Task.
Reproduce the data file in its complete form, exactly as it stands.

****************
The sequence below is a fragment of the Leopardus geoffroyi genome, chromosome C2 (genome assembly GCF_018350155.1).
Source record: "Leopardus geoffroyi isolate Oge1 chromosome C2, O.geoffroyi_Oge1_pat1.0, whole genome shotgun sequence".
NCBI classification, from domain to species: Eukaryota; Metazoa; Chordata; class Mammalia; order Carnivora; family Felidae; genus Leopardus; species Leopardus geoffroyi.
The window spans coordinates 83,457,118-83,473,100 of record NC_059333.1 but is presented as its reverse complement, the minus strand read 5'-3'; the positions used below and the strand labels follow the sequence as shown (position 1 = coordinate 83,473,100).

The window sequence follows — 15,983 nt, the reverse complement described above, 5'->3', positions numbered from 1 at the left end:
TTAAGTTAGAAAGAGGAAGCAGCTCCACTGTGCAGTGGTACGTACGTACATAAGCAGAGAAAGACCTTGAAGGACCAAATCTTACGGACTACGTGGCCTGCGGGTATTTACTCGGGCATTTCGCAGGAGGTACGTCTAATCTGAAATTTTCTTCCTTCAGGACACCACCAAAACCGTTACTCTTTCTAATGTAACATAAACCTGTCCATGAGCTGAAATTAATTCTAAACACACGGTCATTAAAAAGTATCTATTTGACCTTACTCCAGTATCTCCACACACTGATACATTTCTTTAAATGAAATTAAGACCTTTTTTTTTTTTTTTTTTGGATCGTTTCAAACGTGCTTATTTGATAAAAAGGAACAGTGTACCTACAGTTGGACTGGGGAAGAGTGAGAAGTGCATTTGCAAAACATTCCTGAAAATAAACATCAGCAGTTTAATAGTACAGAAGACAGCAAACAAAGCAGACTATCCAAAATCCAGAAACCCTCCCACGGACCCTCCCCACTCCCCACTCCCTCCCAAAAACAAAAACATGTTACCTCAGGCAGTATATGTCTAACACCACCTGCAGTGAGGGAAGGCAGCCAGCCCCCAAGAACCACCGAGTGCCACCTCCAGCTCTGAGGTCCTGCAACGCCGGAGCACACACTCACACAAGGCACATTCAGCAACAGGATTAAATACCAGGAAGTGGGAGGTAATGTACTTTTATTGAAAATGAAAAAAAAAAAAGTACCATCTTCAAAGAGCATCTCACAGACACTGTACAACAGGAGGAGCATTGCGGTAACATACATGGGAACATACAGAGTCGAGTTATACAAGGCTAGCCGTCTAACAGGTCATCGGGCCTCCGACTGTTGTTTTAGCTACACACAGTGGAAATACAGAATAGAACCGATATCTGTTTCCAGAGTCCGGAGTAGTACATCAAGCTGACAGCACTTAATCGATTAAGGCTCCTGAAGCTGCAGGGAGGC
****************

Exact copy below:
The sequence below is a fragment of the Leopardus geoffroyi genome, chromosome C2 (genome assembly GCF_018350155.1).
Source record: "Leopardus geoffroyi isolate Oge1 chromosome C2, O.geoffroyi_Oge1_pat1.0, whole genome shotgun sequence".
NCBI classification, from domain to species: Eukaryota; Metazoa; Chordata; class Mammalia; order Carnivora; family Felidae; genus Leopardus; species Leopardus geoffroyi.
The window spans coordinates 83,457,118-83,473,100 of record NC_059333.1 but is presented as its reverse complement, the minus strand read 5'-3'; the positions used below and the strand labels follow the sequence as shown (position 1 = coordinate 83,473,100).

The window sequence follows — 15,983 nt, the reverse complement described above, 5'->3', positions numbered from 1 at the left end:
TTAAGTTAGAAAGAGGAAGCAGCTCCACTGTGCAGTGGTACGTACGTACATAAGCAGAGAAAGACCTTGAAGGACCAAATCTTACGGACTACGTGGCCTGCGGGTATTTACTCGGGCATTTCGCAGGAGGTACGTCTAATCTGAAATTTTCTTCCTTCAGGACACCACCAAAACCGTTACTCTTTCTAATGTAACATAAACCTGTCCATGAGCTGAAATTAATTCTAAACACACGGTCATTAAAAAGTATCTATTTGACCTTACTCCAGTATCTCCACACACTGATACATTTCTTTAAATGAAATTAAGACCTTTTTTTTTTTTTTTTTTGGATCGTTTCAAACGTGCTTATTTGATAAAAAGGAACAGTGTACCTACAGTTGGACTGGGGAAGAGTGAGAAGTGCATTTGCAAAACATTCCTGAAAATAAACATCAGCAGTTTAATAGTACAGAAGACAGCAAACAAAGCAGACTATCCAAAATCCAGAAACCCTCCCACGGACCCTCCCCACTCCCCACTCCCTCCCAAAAACAAAAACATGTTACCTCAGGCAGTATATGTCTAACACCACCTGCAGTGAGGGAAGGCAGCCAGCCCCCAAGAACCACCGAGTGCCACCTCCAGCTCTGAGGTCCTGCAACGCCGGAGCACACACTCACACAAGGCACATTCAGCAACAGGATTAAATACCAGGAAGTGGGAGGTAATGTACTTTTATTGAAAATGAAAAAAAAAAAAGTACCATCTTCAAAGAGCATCTCACAGACACTGTACAACAGGAGGAGCATTGCGGTAACATACATGGGAACATACAGAGTCGAGTTATACAAGGCTAGCCGTCTAACAGGTCATCGGGCCTCCGACTGTTGTTTTAGCTACACACAGTGGAAATACAGAATAGAACCGATATCTGTTTCCAGAGTCCGGAGTAGTACATCAAGCTGACAGCACTTAATCGATTAAGGCTCCTGAAGCTGCAGGGAGGC